alec stone
Alec Stone MA, MPA, ONS Public Affairs Director

For nearly two decades, smoking rates among all ages were on the decline. Restrictions on marketing, sales, and distribution made it difficult for underage smokers to get their hands on traditional cigarettes, and adults were seeing the benefits of smoking cessation campaigns and education.

But that all changed with the advent of electronic nicotine products, vaping mechanisms, flavored cigarettes, and other devices meant to target smokers with an alternative to traditional cigarettes. Many were first introduced as smoking cessation tools, step-down therapies that could help long-time smokers wean themselves from the habit. Even the U.S. Food and Drug Administration supported the new technologies at first, viewing electronic cigarettes as a viable smoking cessation plan.

However, as the U.S. Surgeon General announced in early 2019, rather than helping people quit, the devices have enticed a new and younger generation of smokers to take up the habit. With those facts in hand, the surgeon general declared electronic cigarettes use among underage smokers an ongoing national epidemic.

Following that announcement, Congress began examining the tobacco industry’s role in underage smoking. Through hearings, investigations, and new legislation, congressional representatives are looking for ways to address the youth vaping epidemic by curbing unethical marketing practices and other tactics employed by large vaping companies.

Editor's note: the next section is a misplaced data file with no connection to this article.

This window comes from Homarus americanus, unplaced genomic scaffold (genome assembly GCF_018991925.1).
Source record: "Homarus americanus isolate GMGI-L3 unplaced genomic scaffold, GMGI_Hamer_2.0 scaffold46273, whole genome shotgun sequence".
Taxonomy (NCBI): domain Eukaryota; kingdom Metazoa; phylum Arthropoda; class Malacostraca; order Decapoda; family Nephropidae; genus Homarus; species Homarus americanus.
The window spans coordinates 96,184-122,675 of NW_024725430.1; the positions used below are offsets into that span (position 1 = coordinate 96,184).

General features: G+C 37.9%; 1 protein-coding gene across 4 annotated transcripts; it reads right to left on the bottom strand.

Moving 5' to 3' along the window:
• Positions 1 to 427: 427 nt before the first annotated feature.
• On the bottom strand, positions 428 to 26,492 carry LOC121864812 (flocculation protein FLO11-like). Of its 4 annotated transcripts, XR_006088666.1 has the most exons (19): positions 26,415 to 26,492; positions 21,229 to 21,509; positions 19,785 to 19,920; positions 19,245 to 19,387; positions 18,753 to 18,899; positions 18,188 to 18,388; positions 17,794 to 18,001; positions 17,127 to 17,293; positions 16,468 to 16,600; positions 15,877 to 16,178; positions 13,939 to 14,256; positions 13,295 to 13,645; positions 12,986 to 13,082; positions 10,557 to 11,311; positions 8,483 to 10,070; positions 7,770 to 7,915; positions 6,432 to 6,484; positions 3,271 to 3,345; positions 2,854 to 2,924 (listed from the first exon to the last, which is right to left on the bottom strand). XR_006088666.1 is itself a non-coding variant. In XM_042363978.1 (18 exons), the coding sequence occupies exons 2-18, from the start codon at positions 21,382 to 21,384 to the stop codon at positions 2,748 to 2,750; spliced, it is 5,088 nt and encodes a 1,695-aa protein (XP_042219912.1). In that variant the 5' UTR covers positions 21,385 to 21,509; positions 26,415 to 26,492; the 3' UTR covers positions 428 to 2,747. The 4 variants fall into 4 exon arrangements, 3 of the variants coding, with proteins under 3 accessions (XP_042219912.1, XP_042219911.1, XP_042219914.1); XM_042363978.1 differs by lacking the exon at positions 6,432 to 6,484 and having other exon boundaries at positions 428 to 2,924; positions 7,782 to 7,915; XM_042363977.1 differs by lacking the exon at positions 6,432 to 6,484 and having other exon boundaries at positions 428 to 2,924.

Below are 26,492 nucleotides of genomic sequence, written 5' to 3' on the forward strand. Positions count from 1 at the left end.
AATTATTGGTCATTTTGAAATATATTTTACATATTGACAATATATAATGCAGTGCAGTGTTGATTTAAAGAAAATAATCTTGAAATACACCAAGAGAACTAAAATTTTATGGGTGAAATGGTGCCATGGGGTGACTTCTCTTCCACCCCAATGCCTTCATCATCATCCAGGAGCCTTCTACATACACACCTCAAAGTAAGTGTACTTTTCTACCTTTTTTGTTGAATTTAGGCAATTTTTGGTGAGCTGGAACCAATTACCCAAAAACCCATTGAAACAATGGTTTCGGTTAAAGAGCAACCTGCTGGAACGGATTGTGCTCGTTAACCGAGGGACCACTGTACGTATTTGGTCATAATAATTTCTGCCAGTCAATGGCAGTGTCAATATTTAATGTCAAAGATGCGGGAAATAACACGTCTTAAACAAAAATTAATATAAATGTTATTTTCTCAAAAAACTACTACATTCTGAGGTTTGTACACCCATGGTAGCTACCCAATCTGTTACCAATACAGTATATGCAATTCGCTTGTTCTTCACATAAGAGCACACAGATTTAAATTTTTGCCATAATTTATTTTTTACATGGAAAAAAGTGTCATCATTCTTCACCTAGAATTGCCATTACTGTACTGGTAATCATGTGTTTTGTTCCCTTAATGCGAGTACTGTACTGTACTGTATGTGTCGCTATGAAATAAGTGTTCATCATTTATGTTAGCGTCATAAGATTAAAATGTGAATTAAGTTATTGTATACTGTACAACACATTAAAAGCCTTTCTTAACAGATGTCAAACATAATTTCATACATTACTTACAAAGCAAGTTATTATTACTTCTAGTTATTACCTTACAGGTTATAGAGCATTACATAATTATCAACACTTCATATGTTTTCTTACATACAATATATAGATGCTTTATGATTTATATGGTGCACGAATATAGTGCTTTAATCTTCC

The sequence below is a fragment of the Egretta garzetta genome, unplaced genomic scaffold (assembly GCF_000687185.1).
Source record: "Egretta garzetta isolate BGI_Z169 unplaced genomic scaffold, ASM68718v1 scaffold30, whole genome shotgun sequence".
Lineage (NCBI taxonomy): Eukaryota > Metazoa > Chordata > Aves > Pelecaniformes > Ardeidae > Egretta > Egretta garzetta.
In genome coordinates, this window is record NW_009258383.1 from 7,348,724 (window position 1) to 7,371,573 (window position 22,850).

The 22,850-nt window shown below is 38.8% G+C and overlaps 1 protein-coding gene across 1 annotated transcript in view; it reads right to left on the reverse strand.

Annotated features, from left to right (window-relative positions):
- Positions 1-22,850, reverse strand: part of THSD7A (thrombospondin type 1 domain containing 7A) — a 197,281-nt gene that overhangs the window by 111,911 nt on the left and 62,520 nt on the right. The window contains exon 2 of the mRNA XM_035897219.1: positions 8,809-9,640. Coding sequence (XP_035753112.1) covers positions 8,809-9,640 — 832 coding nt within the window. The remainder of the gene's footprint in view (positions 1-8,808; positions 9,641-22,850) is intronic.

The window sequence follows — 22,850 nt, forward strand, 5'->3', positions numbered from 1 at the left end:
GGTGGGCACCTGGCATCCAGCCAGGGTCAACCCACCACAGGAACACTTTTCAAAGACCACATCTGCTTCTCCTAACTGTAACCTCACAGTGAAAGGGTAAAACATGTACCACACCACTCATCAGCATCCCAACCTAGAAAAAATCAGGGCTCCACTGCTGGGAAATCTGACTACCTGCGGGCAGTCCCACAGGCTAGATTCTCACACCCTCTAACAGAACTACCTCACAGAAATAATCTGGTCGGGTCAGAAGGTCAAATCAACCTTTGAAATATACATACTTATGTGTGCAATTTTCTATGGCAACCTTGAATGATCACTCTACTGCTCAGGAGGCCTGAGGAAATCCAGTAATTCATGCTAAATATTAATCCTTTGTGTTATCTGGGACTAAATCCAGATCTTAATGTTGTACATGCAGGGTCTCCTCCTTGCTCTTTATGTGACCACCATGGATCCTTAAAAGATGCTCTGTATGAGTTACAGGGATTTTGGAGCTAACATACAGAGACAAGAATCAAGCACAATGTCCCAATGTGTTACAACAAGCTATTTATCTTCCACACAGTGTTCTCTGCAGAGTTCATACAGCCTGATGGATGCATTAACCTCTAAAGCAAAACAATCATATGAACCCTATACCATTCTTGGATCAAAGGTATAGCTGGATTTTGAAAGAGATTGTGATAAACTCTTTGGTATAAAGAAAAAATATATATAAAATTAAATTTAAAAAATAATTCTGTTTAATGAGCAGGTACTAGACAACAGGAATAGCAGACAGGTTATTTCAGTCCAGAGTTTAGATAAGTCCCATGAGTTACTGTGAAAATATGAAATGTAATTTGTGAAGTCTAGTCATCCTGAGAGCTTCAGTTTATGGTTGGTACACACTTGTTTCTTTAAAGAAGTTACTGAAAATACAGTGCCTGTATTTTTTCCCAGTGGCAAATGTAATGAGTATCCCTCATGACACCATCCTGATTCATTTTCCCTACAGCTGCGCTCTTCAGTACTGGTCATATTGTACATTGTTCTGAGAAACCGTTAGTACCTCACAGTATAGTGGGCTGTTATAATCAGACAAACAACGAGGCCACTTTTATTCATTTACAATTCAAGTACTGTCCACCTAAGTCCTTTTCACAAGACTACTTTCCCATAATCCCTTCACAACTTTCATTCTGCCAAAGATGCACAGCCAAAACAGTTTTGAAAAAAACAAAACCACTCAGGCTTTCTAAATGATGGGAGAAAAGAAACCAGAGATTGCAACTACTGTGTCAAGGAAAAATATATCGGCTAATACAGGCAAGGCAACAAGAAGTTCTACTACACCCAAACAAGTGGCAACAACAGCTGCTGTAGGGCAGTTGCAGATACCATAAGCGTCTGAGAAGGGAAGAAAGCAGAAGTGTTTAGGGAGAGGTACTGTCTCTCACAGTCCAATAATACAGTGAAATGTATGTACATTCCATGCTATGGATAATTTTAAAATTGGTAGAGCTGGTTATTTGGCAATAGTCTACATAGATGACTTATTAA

Representative Raja Krishnamoorthi (D-IL), chair of the Subcommittee on Economic and Consumer Policy, held a hearing to examine Juul’s role in the youth smoking epidemic. The Subcommittee’s investigation went directly to the new and extremely profitable company, Juul, to question its role in what the committee said were increases in the youth nicotine addiction epidemic, marketing to youth, misleading health claims, and new partnerships with traditional tobacco companies.

The committee identified several key takeaways from its investigation, including evidence that Juul targeted schools and downplayed potential adverse health effects to students. A representative from the Cheyenne River Sioux Tribe testified that Juul targeted Native Americans, stating that the company donated approximately $600,000 to tribal medical professionals to share the vaping device with members and report any useful information to the company. The committee also heard testimony on Juul’s adoption of Big Tobacco marketing tactics to engage new users.

With reports emerging throughout the country suggesting a connection between respiratory conditions and vaping, Congress will likely continue its probe into the regulation and marketing tactics of vaping manufacturers like Juul.